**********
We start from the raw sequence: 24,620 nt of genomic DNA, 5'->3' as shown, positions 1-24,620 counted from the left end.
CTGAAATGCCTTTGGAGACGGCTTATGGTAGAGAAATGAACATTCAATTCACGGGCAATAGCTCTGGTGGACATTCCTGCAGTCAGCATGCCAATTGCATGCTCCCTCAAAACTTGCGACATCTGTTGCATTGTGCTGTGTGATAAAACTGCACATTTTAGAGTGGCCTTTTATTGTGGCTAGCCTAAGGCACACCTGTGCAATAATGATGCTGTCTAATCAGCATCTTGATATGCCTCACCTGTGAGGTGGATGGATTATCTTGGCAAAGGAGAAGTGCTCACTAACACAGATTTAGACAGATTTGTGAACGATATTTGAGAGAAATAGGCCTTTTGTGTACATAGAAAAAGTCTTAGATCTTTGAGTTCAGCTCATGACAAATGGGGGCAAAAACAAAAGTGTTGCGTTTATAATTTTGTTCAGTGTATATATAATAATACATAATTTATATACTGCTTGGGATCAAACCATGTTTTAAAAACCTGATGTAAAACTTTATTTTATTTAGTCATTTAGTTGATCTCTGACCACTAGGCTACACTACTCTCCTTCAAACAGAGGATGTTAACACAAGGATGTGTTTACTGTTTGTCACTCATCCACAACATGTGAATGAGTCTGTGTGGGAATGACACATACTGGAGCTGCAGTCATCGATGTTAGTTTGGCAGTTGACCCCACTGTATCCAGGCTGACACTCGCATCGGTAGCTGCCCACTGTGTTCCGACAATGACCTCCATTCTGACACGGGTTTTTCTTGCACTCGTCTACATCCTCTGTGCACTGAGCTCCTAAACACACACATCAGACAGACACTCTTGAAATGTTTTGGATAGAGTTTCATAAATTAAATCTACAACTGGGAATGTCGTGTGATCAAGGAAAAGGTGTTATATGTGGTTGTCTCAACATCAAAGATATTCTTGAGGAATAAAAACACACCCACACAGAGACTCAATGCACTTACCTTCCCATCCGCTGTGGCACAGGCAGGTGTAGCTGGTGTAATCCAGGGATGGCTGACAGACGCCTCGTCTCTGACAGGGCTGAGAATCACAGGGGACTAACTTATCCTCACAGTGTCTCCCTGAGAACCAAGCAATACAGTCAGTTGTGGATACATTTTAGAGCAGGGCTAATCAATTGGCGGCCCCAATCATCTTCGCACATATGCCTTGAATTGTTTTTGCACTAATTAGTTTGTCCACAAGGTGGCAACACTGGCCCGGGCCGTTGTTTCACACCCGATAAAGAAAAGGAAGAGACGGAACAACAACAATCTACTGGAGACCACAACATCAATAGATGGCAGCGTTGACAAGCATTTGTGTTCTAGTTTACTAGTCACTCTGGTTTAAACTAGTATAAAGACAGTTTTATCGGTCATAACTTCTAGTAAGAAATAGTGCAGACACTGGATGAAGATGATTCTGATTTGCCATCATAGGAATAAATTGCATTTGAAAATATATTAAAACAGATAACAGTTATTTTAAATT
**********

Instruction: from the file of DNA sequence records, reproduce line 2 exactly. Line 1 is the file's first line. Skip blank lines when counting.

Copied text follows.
CTGAAATGCCTTTGGAGACGGCTTATGGTAGAGAAATGAACATTCAATTCACGGGCAATAGCTCTGGTGGACATTCCTGCAGTCAGCATGCCAATTGCATGCTCCCTCAAAACTTGCGACATCTGTTGCATTGTGCTGTGTGATAAAACTGCACATTTTAGAGTGGCCTTTTATTGTGGCTAGCCTAAGGCACACCTGTGCAATAATGATGCTGTCTAATCAGCATCTTGATATGCCTCACCTGTGAGGTGGATGGATTATCTTGGCAAAGGAGAAGTGCTCACTAACACAGATTTAGACAGATTTGTGAACGATATTTGAGAGAAATAGGCCTTTTGTGTACATAGAAAAAGTCTTAGATCTTTGAGTTCAGCTCATGACAAATGGGGGCAAAAACAAAAGTGTTGCGTTTATAATTTTGTTCAGTGTATATATAATAATACATAATTTATATACTGCTTGGGATCAAACCATGTTTTAAAAACCTGATGTAAAACTTTATTTTATTTAGTCATTTAGTTGATCTCTGACCACTAGGCTACACTACTCTCCTTCAAACAGAGGATGTTAACACAAGGATGTGTTTACTGTTTGTCACTCATCCACAACATGTGAATGAGTCTGTGTGGGAATGACACATACTGGAGCTGCAGTCATCGATGTTAGTTTGGCAGTTGACCCCACTGTATCCAGGCTGACACTCGCATCGGTAGCTGCCCACTGTGTTCCGACAATGACCTCCATTCTGACACGGGTTTTTCTTGCACTCGTCTACATCCTCTGTGCACTGAGCTCCTAAACACACACATCAGACAGACACTCTTGAAATGTTTTGGATAGAGTTTCATAAATTAAATCTACAACTGGGAATGTCGTGTGATCAAGGAAAAGGTGTTATATGTGGTTGTCTCAACATCAAAGATATTCTTGAGGAATAAAAACACACCCACACAGAGACTCAATGCACTTACCTTCCCATCCGCTGTGGCACAGGCAGGTGTAGCTGGTGTAATCCAGGGATGGCTGACAGACGCCTCGTCTCTGACAGGGCTGAGAATCACAGGGGACTAACTTATCCTCACAGTGTCTCCCTGAGAACCAAGCAATACAGTCAGTTGTGGATACATTTTAGAGCAGGGCTAATCAATTGGCGGCCCCAATCATCTTCGCACATATGCCTTGAATTGTTTTTGCACTAATTAGTTTGTCCACAAGGTGGCAACACTGGCCCGGGCCGTTGTTTCACACCCGATAAAGAAAAGGAAGAGACGGAACAACAACAATCTACTGGAGACCACAACATCAATAGATGGCAGCGTTGACAAGCATTTGTGTTCTAGTTTACTAGTCACTCTGGTTTAAACTAGTATAAAGACAGTTTTATCGGTCATAACTTCTAGTAAGAAATAGTGCAGACACTGGATGAAGATGATTCTGATTTGCCATCATAGGAATAAATTGCATTTGAAAATATATTAAAACAGATAACAGTTATTTTAAATT